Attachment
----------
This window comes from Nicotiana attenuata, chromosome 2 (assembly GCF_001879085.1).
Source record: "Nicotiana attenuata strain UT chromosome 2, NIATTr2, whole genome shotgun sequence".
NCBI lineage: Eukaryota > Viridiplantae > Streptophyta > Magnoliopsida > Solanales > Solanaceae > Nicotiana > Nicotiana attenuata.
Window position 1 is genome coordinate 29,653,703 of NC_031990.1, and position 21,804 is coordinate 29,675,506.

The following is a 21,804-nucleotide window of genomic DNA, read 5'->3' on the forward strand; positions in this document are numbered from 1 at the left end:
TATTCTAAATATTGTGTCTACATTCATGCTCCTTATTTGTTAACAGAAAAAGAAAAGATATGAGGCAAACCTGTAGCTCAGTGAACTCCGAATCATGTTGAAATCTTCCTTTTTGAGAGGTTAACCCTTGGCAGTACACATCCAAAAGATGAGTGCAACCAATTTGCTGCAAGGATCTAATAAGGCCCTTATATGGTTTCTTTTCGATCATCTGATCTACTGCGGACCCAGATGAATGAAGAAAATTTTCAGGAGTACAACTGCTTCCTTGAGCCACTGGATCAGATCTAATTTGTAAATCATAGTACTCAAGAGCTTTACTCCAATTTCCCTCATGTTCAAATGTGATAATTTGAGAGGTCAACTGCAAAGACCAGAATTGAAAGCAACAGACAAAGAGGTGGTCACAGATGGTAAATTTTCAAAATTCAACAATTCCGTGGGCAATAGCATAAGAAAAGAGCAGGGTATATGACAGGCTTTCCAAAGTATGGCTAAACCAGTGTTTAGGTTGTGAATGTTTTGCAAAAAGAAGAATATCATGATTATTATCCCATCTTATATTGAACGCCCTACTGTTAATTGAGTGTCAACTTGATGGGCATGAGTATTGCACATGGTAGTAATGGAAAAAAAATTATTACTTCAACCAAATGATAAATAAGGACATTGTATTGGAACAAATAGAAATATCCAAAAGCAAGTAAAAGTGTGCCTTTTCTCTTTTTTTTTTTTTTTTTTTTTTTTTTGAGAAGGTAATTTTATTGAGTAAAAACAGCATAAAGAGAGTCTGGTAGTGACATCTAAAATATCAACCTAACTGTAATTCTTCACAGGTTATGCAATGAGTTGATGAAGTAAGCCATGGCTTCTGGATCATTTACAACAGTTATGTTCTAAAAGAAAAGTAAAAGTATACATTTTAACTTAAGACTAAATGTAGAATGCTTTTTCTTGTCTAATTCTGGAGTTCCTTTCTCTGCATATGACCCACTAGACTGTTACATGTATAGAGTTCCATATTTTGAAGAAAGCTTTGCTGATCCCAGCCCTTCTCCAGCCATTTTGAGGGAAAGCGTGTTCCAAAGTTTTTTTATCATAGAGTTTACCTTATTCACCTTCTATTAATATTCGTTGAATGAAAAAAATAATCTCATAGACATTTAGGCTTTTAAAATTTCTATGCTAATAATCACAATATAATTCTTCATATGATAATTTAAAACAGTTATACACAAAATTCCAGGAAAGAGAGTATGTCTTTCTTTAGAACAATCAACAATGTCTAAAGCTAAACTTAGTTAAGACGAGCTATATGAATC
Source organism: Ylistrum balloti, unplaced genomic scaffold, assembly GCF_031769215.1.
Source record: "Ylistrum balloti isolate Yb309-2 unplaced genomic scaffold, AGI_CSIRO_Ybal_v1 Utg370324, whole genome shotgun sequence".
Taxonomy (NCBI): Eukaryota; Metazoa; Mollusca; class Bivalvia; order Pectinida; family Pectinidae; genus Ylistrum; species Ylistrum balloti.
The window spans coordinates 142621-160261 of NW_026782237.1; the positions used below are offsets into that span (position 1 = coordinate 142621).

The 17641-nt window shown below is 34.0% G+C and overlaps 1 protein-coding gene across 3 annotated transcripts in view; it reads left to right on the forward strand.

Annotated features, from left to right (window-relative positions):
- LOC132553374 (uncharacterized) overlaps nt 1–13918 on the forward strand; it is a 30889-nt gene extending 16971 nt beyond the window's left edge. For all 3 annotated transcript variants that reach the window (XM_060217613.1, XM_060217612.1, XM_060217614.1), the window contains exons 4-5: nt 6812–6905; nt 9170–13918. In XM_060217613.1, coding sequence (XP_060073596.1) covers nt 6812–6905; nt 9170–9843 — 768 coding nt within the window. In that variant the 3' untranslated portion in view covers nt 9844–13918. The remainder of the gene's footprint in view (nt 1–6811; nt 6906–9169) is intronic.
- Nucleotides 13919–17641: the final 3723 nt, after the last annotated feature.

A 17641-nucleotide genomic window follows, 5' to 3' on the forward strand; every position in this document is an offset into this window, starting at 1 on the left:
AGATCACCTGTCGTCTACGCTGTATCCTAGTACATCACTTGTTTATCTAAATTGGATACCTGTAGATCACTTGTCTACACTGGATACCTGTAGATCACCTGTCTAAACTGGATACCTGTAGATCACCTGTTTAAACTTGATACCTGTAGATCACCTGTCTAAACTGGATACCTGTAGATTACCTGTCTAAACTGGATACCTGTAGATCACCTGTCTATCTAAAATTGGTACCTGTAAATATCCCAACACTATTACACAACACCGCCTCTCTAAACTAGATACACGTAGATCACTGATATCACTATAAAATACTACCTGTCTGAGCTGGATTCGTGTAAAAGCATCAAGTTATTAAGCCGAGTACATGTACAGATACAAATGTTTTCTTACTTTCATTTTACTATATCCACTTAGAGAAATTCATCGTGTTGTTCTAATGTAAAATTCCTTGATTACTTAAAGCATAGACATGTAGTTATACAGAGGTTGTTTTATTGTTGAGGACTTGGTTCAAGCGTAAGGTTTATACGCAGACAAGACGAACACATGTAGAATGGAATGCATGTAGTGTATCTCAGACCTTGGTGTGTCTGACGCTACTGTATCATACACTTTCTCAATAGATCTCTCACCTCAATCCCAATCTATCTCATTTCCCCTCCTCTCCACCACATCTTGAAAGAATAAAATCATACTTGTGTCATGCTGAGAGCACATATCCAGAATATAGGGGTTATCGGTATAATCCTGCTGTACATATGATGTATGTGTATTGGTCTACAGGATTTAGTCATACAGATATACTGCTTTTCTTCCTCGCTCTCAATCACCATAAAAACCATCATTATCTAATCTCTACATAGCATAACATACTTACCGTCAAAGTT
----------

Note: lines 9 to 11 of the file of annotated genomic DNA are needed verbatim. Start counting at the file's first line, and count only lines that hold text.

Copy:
Taxonomy (NCBI): Eukaryota; Metazoa; Mollusca; class Bivalvia; order Pectinida; family Pectinidae; genus Ylistrum; species Ylistrum balloti.
The window spans coordinates 142621-160261 of NW_026782237.1; the positions used below are offsets into that span (position 1 = coordinate 142621).

The 17641-nt window shown below is 34.0% G+C and overlaps 1 protein-coding gene across 3 annotated transcripts in view; it reads left to right on the forward strand.